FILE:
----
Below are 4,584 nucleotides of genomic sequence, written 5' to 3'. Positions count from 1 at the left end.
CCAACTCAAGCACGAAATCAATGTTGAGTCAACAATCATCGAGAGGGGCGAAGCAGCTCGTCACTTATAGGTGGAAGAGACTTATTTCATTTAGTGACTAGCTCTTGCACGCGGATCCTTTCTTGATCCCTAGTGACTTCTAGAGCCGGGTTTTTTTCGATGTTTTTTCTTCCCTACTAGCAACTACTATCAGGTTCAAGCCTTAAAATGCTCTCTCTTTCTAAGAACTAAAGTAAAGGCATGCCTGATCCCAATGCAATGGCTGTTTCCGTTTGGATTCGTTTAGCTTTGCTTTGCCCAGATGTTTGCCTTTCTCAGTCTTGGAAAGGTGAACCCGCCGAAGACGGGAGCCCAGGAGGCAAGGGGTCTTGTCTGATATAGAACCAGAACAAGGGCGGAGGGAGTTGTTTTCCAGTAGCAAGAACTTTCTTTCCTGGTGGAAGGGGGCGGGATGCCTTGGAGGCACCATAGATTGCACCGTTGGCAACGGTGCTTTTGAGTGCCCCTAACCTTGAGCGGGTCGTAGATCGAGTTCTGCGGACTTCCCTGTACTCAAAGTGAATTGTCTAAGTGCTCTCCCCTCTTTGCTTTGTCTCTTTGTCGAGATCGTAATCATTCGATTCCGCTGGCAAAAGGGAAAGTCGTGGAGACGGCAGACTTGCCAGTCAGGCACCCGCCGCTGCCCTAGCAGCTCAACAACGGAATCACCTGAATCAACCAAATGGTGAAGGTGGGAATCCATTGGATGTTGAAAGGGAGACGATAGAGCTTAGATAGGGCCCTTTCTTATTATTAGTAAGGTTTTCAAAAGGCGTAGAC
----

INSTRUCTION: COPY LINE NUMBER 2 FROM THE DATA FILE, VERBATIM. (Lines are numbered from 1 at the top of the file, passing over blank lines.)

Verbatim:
CCAACTCAAGCACGAAATCAATGTTGAGTCAACAATCATCGAGAGGGGCGAAGCAGCTCGTCACTTATAGGTGGAAGAGACTTATTTCATTTAGTGACTAGCTCTTGCACGCGGATCCTTTCTTGATCCCTAGTGACTTCTAGAGCCGGGTTTTTTTCGATGTTTTTTCTTCCCTACTAGCAACTACTATCAGGTTCAAGCCTTAAAATGCTCTCTCTTTCTAAGAACTAAAGTAAAGGCATGCCTGATCCCAATGCAATGGCTGTTTCCGTTTGGATTCGTTTAGCTTTGCTTTGCCCAGATGTTTGCCTTTCTCAGTCTTGGAAAGGTGAACCCGCCGAAGACGGGAGCCCAGGAGGCAAGGGGTCTTGTCTGATATAGAACCAGAACAAGGGCGGAGGGAGTTGTTTTCCAGTAGCAAGAACTTTCTTTCCTGGTGGAAGGGGGCGGGATGCCTTGGAGGCACCATAGATTGCACCGTTGGCAACGGTGCTTTTGAGTGCCCCTAACCTTGAGCGGGTCGTAGATCGAGTTCTGCGGACTTCCCTGTACTCAAAGTGAATTGTCTAAGTGCTCTCCCCTCTTTGCTTTGTCTCTTTGTCGAGATCGTAATCATTCGATTCCGCTGGCAAAAGGGAAAGTCGTGGAGACGGCAGACTTGCCAGTCAGGCACCCGCCGCTGCCCTAGCAGCTCAACAACGGAATCACCTGAATCAACCAAATGGTGAAGGTGGGAATCCATTGGATGTTGAAAGGGAGACGATAGAGCTTAGATAGGGCCCTTTCTTATTATTAGTAAGGTTTTCAAAAGGCGTAGAC